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Occupational Pattern in India


Labour force is defined as those able-bodied workers in the age group of 15 to 59.

The proportion of working population to total population is called work participation rate. In Underdeveloped Countries (UDC’s) the work participation rate of labour force is low.

According to 1981 census, the work participation rate in India was 36.7 percent. In 1991, it increases to 37.7%. According to 2001 census, the work participation rate increased to 39.2 percent. It means out of our total population of 102.7 crore, about 40 crore people constitute the work force.


Similarly in 1991, out of total population of 84.6 crore, about 32 crore people constituted the labour force. We will observe how many of our labour force were employed in agriculture and how many engaged in industrial and service sector. The following table presents the comparative analysis of occupational pattern since 1901.

Occupational Classification of Workers

An in depth analysis of the table indicates that occupational distribution of India’s work force shows the backwardness of the Indian economy. From 1901 to 1970, there was no change in the occupational pattern especially in primary sector agriculture and allied activities. In 1901, 71.7% of the labour force was engaged in primary sector.

In 1971, almost the same proportion (72.2%) of the labour force was in agriculture only in 1981 there has been small decrease in the proportion of work force engaged in agriculture. In 1991, 66.8% of the labour force was employed in agriculture. A recent estimate shows that 56.7 percent of our labour forces are employed in agriculture. This slow decrease in the proportion of work force employed in agriculture in the reference of increasing population growth shows large disguised unemployment in Indian agriculture.


Another feature of the occupational structure in India is the constant stagnancy in the ratio of labour force employed in secondary and tertiary sector. 27.9 percent of the labour force was employed in secondary and tertiary sector till 1971. In 1951, 10.7 percent was engaged in industrial sector which slightly increased to 12.7 percent in 1991. NSS estimate shows that in 1999-2000, 17.5% was engaged in secondary sector. In second plan huge investment was made to industrialise economy. This had put a small effect on the occupation structure of the country.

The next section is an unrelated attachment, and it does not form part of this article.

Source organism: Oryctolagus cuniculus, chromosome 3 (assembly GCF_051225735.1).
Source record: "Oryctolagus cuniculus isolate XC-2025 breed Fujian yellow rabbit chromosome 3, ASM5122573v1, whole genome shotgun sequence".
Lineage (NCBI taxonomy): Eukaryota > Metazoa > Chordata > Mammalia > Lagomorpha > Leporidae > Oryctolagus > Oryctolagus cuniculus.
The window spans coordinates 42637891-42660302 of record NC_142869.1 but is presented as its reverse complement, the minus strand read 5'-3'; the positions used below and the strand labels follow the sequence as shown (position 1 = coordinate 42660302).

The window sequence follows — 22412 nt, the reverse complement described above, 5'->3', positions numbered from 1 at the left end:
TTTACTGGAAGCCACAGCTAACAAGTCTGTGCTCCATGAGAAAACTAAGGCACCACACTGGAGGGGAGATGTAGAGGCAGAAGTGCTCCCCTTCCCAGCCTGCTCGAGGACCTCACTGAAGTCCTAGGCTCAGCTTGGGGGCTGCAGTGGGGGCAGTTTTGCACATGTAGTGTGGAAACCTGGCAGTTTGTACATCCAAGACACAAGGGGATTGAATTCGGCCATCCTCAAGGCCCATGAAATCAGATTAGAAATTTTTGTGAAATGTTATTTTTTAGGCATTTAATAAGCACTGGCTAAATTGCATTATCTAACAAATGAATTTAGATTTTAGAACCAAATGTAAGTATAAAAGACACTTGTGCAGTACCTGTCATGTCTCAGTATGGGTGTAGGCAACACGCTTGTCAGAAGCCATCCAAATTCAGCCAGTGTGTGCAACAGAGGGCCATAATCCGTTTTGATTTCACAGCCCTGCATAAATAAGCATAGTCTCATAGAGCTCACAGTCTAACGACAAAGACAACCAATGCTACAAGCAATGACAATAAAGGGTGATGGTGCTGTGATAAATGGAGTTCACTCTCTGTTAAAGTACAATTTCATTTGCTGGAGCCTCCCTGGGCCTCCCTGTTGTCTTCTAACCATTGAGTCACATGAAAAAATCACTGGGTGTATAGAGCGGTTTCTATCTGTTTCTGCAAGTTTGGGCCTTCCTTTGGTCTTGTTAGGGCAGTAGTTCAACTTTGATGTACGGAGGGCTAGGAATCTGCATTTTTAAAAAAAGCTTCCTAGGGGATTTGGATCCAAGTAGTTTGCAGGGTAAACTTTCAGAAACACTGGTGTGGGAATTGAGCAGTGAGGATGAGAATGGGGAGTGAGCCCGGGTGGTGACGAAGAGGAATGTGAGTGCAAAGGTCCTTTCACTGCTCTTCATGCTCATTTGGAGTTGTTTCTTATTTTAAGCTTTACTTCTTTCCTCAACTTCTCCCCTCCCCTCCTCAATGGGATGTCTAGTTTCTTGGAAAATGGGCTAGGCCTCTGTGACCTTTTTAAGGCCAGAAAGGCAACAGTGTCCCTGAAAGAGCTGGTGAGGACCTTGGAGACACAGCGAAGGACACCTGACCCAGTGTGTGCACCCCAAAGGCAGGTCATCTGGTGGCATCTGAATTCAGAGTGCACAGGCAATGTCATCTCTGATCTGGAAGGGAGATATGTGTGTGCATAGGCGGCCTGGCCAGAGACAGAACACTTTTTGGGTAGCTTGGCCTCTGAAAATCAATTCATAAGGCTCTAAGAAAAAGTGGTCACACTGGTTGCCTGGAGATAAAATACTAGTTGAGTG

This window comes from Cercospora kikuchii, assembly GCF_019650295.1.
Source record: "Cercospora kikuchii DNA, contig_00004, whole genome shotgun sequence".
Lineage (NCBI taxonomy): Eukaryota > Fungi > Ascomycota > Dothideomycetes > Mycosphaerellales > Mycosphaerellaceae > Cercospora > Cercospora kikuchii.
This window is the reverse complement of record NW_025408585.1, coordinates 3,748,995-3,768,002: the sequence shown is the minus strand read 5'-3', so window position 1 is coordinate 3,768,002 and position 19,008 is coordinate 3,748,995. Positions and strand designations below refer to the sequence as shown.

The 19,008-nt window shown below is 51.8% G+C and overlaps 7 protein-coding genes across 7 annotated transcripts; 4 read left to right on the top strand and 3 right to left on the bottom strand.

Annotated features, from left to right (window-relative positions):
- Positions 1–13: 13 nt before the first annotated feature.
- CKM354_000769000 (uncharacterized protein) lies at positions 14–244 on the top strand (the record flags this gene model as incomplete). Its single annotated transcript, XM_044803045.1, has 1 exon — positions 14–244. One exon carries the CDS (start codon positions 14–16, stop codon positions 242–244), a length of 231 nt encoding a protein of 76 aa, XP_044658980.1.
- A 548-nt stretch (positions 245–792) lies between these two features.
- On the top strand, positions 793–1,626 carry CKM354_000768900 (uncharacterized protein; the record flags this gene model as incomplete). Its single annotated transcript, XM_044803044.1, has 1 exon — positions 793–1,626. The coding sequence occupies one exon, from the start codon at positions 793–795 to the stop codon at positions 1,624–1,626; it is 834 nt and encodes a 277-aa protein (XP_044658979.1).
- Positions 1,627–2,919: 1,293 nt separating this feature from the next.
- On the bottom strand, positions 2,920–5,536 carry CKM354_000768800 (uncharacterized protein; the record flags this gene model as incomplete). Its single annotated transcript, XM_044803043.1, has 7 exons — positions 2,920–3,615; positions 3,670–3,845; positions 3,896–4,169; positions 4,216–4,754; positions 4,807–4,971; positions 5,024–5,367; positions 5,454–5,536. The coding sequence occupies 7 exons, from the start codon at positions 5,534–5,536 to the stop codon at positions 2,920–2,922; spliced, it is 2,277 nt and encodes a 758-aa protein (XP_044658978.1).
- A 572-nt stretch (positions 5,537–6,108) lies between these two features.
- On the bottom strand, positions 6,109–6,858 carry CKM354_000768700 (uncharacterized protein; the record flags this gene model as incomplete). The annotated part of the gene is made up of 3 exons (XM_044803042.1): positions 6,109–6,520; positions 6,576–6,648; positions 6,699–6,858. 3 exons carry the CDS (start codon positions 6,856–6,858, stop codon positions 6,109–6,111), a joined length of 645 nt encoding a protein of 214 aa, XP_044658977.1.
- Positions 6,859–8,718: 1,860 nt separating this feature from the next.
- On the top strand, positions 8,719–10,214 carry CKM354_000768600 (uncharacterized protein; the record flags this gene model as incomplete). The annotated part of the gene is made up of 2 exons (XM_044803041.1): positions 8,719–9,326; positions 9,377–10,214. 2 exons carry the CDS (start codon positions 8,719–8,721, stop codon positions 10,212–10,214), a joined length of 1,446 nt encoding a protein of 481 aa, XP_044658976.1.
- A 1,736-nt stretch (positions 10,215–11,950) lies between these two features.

While analysing the rate of labour employment in tertiary sector, it is found that 17.2 percent was engaged in this sector in 1951. During the period of 1st six plans the situation remained unchanged. In 1981, 17.7% was employed in tertiary sector. Only in 1991, this ratio has gone up to 20.5 percent and in 1999-2000, it increased to 25.8 percent.

After the satisfaction of basic needs like food, clothing and shelter which directly come from agriculture and industry, people demand various kinds of services like health education, travel, transport, banking and insurance etc. With the development of a large middle class in India, the share of service sector to GDP and ratio of work force engaged in tertiary sector are supposed to increase.

Concluding we can say that there is no visible shift in the labour force from the primary to the secondary and tertiary sectors in our country during twentieth century. If we accept this hypothesis that economic development of a country is associated by a shift of the working population from the primary to the secondary and then to the tertiary sector, then it indicates the economic progress is not favourable in India.

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